GSA transition delay ‘poses serious risk’ to Native Americans, Udall says
The delay in providing President-elect Joe Biden’s transition team with government funding “poses serious risk to Native American families across the country,” according to Sen. Tom Udall (D-N.M.), the latest in a string of lawmakers to push the General Services Administration (GSA) to certify Biden as the winner of the election.
As President Trump refuses to concede weeks after the election was called, GSA Administrator Emily Murphy has thus far refused to give Biden the nod, a move that not only delays funding but limits the president-elect’s ability to coordinate with current government officials.
Udall fears that could have a significant impact on Native Americans, for whom the federal government often plays a critical role in providing a number of services, particularly within reservations.
“The executive branch provides essential services to Native communities that are unique within the federal government, flowing through a cadre of federal programs to meet these responsibilities. The operation of Native health care systems, public safety programs, child welfare services, food security programs, and many other critical functions depend on the stable operation of numerous federal agencies,” Udall, the vice chairman of the Senate Committee on Indian Affairs, wrote in a letter obtained by The Hill.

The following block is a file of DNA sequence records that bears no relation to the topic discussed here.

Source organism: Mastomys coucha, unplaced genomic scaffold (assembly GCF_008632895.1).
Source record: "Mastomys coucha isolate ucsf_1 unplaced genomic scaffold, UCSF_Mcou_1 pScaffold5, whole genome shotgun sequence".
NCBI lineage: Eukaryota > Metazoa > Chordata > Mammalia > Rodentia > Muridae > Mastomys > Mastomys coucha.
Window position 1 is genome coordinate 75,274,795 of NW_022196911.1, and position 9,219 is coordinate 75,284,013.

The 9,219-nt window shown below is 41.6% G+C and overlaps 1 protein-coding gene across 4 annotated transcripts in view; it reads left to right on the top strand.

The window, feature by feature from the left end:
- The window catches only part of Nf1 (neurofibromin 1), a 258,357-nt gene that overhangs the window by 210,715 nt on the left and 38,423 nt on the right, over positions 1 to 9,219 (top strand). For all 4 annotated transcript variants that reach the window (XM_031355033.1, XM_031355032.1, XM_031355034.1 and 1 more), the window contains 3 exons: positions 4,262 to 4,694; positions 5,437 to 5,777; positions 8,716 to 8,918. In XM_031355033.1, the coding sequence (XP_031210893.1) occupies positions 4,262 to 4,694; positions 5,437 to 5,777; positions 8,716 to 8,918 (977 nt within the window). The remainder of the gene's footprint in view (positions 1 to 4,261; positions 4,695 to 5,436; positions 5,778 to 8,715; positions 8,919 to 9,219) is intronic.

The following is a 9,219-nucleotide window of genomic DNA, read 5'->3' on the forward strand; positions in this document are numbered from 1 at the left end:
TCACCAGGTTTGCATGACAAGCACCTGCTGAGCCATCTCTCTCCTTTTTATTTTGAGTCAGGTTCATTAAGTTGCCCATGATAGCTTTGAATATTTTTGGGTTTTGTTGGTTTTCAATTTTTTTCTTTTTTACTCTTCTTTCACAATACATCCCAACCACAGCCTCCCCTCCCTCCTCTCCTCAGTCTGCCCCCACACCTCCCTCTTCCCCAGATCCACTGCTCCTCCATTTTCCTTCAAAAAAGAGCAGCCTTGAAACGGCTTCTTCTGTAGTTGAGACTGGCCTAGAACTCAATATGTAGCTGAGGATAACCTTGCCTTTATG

Those duties are paramount during COVID-19, he argues, as the federal government responsible for providing personal protective equipment and, eventually, the vaccine to many Native health centers.
“I write to urge you to remember your oath of office, put aside political pressure, and release transition resources immediately,” he said.
GSA did not immediately respond to request for comment.
Udall, who has worked on Native American issues for much of his roughly 30 years in Congress, is on Biden’s shortlist to serve as the next Interior secretary. The role includes overseeing the Bureau of Indian Affairs.
Fellow New Mexican lawmaker Rep. Deb Haaland (D), a member of the Laguna Pueblo people who was one of the first two Native American women elected to Congress, is also being considered for the role and is currently being vetted by the transition team.
Haaland’s consideration has been gathering momentum, with more than 50 of her House colleagues penning a letter urging the team to “make history by giving Native Americans a seat at the Cabinet table for the first time.”
Udall’s letter joins those from other lawmakers who have also been warning of the risks in various policy areas if the Biden team is not afforded transition support.
“Failing to do so risks the health and safety of millions of Americans as the nation grapples with a pandemic that continues to grow more severe every week,” Sen. Tom Carper (D-Del.), ranking member of the Environment and Public Works Committee, wrote in a letter to GSA.
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